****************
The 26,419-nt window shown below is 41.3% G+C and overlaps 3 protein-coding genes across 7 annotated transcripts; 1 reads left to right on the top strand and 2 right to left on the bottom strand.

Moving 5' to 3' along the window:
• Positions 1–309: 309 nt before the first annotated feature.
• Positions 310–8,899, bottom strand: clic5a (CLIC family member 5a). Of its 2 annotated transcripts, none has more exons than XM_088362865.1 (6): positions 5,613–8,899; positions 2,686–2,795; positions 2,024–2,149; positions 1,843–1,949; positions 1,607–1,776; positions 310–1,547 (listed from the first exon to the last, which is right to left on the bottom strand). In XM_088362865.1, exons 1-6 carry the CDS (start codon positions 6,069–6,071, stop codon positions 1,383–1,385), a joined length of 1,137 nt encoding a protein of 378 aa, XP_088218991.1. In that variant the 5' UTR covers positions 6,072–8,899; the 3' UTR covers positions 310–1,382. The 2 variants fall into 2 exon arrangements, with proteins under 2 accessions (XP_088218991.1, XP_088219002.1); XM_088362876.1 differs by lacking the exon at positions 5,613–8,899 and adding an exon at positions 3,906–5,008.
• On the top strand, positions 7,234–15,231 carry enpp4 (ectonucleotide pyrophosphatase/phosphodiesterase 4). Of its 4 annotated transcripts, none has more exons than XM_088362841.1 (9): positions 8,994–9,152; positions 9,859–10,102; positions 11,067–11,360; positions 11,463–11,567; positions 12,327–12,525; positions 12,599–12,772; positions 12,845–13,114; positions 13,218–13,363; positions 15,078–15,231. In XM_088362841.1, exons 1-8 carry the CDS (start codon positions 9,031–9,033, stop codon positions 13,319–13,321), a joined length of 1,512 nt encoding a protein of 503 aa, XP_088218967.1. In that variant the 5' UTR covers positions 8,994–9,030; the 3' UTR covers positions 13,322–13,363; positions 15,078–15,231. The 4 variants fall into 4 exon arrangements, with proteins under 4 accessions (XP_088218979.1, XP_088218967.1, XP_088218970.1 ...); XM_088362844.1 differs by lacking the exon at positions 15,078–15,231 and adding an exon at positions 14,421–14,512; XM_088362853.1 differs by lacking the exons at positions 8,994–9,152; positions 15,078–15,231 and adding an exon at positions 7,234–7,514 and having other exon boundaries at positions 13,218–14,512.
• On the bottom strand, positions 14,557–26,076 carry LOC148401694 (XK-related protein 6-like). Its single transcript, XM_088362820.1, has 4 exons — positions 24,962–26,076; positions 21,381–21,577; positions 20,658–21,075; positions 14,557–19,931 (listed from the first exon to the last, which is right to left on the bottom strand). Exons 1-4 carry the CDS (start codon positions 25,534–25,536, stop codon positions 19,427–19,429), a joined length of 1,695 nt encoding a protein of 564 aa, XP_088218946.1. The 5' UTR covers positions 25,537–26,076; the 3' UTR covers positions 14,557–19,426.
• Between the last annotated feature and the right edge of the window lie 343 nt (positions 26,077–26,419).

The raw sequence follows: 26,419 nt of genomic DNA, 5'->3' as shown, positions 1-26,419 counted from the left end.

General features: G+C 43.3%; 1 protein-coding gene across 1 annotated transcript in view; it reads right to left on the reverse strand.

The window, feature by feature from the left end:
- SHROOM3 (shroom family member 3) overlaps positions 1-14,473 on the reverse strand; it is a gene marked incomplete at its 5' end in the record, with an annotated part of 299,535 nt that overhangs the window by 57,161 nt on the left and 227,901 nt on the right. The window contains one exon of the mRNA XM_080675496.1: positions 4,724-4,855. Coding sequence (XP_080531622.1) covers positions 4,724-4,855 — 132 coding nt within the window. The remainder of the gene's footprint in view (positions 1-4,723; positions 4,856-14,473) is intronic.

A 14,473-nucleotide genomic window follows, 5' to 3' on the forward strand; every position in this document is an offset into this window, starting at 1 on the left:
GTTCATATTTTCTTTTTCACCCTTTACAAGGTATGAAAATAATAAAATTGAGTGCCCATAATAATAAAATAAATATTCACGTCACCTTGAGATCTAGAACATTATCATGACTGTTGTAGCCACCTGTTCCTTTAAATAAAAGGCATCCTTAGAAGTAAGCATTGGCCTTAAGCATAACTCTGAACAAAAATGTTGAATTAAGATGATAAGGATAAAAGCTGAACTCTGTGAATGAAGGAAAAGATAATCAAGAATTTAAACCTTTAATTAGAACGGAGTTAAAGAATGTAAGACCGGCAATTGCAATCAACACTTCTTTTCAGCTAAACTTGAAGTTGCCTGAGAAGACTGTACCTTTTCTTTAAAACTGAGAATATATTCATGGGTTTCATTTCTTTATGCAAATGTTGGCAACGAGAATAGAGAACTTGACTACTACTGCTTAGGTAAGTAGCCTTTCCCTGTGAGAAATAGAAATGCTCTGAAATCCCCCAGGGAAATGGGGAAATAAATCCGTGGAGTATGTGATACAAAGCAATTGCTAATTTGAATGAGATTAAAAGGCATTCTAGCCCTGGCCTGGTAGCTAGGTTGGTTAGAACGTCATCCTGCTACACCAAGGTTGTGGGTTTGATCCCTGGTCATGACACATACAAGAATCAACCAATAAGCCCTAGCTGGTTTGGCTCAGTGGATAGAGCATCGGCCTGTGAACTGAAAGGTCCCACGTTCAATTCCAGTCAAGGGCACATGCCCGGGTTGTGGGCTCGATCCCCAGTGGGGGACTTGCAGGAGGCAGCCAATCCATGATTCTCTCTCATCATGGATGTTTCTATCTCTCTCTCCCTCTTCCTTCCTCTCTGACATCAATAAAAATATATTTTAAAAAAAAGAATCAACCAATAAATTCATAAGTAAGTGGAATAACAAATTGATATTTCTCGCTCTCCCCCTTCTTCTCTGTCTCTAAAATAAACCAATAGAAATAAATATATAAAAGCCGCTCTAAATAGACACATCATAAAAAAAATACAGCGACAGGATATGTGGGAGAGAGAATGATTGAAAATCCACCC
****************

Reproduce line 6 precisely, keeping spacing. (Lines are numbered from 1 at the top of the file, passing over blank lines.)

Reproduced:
• On the bottom strand, positions 14,557–26,076 carry LOC148401694 (XK-related protein 6-like). Its single transcript, XM_088362820.1, has 4 exons — positions 24,962–26,076; positions 21,381–21,577; positions 20,658–21,075; positions 14,557–19,931 (listed from the first exon to the last, which is right to left on the bottom strand). Exons 1-4 carry the CDS (start codon positions 25,534–25,536, stop codon positions 19,427–19,429), a joined length of 1,695 nt encoding a protein of 564 aa, XP_088218946.1. The 5' UTR covers positions 25,537–26,076; the 3' UTR covers positions 14,557–19,426.